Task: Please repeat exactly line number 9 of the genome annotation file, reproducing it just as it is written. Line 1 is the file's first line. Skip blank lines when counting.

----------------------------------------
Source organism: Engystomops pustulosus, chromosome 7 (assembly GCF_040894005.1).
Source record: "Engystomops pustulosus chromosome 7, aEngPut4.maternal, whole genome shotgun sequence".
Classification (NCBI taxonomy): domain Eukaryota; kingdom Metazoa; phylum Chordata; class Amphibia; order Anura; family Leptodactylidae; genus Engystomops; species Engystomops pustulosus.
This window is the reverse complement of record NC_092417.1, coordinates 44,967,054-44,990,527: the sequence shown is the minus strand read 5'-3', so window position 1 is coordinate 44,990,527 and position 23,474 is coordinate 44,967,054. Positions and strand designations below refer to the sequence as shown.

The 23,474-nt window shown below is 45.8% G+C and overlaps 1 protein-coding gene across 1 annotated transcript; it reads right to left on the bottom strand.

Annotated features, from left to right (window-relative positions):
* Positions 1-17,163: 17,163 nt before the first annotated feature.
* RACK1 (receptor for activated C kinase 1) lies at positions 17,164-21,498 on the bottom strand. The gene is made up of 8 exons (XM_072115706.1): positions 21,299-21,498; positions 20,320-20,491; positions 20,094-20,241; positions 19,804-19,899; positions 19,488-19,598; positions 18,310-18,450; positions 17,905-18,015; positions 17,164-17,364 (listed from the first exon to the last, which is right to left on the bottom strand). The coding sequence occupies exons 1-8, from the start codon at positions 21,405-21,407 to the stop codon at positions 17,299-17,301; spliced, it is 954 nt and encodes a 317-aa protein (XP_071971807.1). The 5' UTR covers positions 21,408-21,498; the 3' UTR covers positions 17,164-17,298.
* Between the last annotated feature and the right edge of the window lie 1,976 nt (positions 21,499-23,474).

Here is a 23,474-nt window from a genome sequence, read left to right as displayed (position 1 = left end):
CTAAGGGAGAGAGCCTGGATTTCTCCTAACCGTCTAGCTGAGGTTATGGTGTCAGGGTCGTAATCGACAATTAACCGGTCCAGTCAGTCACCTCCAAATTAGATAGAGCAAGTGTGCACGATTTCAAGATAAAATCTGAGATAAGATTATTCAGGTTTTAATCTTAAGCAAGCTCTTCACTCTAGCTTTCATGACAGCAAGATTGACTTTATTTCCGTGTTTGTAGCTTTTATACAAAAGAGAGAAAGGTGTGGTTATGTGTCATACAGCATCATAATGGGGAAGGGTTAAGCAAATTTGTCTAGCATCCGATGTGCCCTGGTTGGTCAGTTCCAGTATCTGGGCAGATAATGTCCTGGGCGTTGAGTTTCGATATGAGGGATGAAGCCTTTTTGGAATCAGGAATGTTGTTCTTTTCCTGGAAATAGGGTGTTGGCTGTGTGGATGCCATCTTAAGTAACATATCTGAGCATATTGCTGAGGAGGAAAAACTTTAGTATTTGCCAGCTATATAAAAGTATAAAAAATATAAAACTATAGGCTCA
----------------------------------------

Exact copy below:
* Between the last annotated feature and the right edge of the window lie 1,976 nt (positions 21,499-23,474).